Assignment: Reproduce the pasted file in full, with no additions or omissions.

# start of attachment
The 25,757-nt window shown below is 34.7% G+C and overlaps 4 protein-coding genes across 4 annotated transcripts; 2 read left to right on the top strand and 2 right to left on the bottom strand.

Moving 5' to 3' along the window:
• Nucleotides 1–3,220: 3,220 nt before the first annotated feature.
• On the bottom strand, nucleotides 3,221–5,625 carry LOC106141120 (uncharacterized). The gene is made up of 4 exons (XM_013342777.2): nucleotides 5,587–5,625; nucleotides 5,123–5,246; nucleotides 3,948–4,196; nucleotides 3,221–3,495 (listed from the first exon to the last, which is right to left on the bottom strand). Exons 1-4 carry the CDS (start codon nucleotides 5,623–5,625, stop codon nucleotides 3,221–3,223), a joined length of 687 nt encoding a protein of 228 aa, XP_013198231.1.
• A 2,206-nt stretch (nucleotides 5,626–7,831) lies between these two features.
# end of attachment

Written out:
The 25,757-nt window shown below is 34.7% G+C and overlaps 4 protein-coding genes across 4 annotated transcripts; 2 read left to right on the top strand and 2 right to left on the bottom strand.

Moving 5' to 3' along the window:
• Nucleotides 1–3,220: 3,220 nt before the first annotated feature.
• On the bottom strand, nucleotides 3,221–5,625 carry LOC106141120 (uncharacterized). The gene is made up of 4 exons (XM_013342777.2): nucleotides 5,587–5,625; nucleotides 5,123–5,246; nucleotides 3,948–4,196; nucleotides 3,221–3,495 (listed from the first exon to the last, which is right to left on the bottom strand). Exons 1-4 carry the CDS (start codon nucleotides 5,623–5,625, stop codon nucleotides 3,221–3,223), a joined length of 687 nt encoding a protein of 228 aa, XP_013198231.1.
• A 2,206-nt stretch (nucleotides 5,626–7,831) lies between these two features.